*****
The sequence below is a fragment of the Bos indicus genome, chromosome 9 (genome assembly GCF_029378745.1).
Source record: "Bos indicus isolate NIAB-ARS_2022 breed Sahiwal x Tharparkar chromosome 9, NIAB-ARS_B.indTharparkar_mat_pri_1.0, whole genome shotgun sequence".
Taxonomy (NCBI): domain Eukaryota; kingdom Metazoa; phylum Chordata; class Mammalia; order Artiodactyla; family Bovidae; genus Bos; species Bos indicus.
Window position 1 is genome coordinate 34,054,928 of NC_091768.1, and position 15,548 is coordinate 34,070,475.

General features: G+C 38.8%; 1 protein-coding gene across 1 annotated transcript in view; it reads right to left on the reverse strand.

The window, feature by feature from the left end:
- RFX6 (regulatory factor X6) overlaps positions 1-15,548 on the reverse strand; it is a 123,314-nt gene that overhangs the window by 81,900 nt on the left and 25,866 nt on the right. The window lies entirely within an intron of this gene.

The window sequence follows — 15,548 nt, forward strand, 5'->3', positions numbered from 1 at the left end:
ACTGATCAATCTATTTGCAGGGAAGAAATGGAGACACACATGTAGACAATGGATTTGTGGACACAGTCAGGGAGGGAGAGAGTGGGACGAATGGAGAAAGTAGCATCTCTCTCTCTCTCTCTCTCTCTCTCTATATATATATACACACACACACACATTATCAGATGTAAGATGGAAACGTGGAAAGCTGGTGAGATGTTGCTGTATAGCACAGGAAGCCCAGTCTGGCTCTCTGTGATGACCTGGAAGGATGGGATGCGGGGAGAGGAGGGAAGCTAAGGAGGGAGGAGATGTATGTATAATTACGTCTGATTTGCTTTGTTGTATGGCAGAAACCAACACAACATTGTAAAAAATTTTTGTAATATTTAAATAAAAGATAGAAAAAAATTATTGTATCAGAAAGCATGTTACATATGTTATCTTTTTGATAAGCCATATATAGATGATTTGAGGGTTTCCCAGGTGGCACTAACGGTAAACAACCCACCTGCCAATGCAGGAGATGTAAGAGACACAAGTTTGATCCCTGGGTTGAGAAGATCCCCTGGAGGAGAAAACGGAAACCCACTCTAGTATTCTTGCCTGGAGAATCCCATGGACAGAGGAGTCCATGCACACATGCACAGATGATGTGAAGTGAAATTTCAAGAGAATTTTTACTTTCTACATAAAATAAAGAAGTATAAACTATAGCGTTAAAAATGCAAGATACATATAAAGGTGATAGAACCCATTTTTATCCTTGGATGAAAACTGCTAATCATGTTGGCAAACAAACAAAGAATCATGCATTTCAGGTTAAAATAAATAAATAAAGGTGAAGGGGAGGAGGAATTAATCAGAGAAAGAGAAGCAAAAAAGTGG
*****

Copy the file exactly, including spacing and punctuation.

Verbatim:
The sequence below is a fragment of the Bos indicus genome, chromosome 9 (genome assembly GCF_029378745.1).
Source record: "Bos indicus isolate NIAB-ARS_2022 breed Sahiwal x Tharparkar chromosome 9, NIAB-ARS_B.indTharparkar_mat_pri_1.0, whole genome shotgun sequence".
Taxonomy (NCBI): domain Eukaryota; kingdom Metazoa; phylum Chordata; class Mammalia; order Artiodactyla; family Bovidae; genus Bos; species Bos indicus.
Window position 1 is genome coordinate 34,054,928 of NC_091768.1, and position 15,548 is coordinate 34,070,475.

General features: G+C 38.8%; 1 protein-coding gene across 1 annotated transcript in view; it reads right to left on the reverse strand.

The window, feature by feature from the left end:
- RFX6 (regulatory factor X6) overlaps positions 1-15,548 on the reverse strand; it is a 123,314-nt gene that overhangs the window by 81,900 nt on the left and 25,866 nt on the right. The window lies entirely within an intron of this gene.

The window sequence follows — 15,548 nt, forward strand, 5'->3', positions numbered from 1 at the left end:
ACTGATCAATCTATTTGCAGGGAAGAAATGGAGACACACATGTAGACAATGGATTTGTGGACACAGTCAGGGAGGGAGAGAGTGGGACGAATGGAGAAAGTAGCATCTCTCTCTCTCTCTCTCTCTCTCTCTATATATATATACACACACACACACATTATCAGATGTAAGATGGAAACGTGGAAAGCTGGTGAGATGTTGCTGTATAGCACAGGAAGCCCAGTCTGGCTCTCTGTGATGACCTGGAAGGATGGGATGCGGGGAGAGGAGGGAAGCTAAGGAGGGAGGAGATGTATGTATAATTACGTCTGATTTGCTTTGTTGTATGGCAGAAACCAACACAACATTGTAAAAAATTTTTGTAATATTTAAATAAAAGATAGAAAAAAATTATTGTATCAGAAAGCATGTTACATATGTTATCTTTTTGATAAGCCATATATAGATGATTTGAGGGTTTCCCAGGTGGCACTAACGGTAAACAACCCACCTGCCAATGCAGGAGATGTAAGAGACACAAGTTTGATCCCTGGGTTGAGAAGATCCCCTGGAGGAGAAAACGGAAACCCACTCTAGTATTCTTGCCTGGAGAATCCCATGGACAGAGGAGTCCATGCACACATGCACAGATGATGTGAAGTGAAATTTCAAGAGAATTTTTACTTTCTACATAAAATAAAGAAGTATAAACTATAGCGTTAAAAATGCAAGATACATATAAAGGTGATAGAACCCATTTTTATCCTTGGATGAAAACTGCTAATCATGTTGGCAAACAAACAAAGAATCATGCATTTCAGGTTAAAATAAATAAATAAAGGTGAAGGGGAGGAGGAATTAATCAGAGAAAGAGAAGCAAAAAAGTGG